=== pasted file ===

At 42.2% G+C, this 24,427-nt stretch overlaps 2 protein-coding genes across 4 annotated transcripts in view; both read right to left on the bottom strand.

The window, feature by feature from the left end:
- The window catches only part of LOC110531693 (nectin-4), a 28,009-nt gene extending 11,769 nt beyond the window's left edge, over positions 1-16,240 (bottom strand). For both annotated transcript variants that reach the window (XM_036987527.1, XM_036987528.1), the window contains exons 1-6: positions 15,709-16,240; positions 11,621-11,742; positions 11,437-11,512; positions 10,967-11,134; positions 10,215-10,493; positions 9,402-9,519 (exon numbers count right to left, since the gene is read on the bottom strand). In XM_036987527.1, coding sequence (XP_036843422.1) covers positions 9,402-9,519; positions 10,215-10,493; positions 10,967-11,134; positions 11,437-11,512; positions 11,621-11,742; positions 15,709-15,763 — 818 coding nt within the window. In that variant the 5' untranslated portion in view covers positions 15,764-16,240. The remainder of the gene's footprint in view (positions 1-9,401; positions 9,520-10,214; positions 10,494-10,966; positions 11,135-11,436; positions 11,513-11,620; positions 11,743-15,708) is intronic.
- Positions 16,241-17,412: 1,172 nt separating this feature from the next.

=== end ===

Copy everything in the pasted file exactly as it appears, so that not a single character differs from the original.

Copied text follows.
At 42.2% G+C, this 24,427-nt stretch overlaps 2 protein-coding genes across 4 annotated transcripts in view; both read right to left on the bottom strand.

The window, feature by feature from the left end:
- The window catches only part of LOC110531693 (nectin-4), a 28,009-nt gene extending 11,769 nt beyond the window's left edge, over positions 1-16,240 (bottom strand). For both annotated transcript variants that reach the window (XM_036987527.1, XM_036987528.1), the window contains exons 1-6: positions 15,709-16,240; positions 11,621-11,742; positions 11,437-11,512; positions 10,967-11,134; positions 10,215-10,493; positions 9,402-9,519 (exon numbers count right to left, since the gene is read on the bottom strand). In XM_036987527.1, coding sequence (XP_036843422.1) covers positions 9,402-9,519; positions 10,215-10,493; positions 10,967-11,134; positions 11,437-11,512; positions 11,621-11,742; positions 15,709-15,763 — 818 coding nt within the window. In that variant the 5' untranslated portion in view covers positions 15,764-16,240. The remainder of the gene's footprint in view (positions 1-9,401; positions 9,520-10,214; positions 10,494-10,966; positions 11,135-11,436; positions 11,513-11,620; positions 11,743-15,708) is intronic.
- Positions 16,241-17,412: 1,172 nt separating this feature from the next.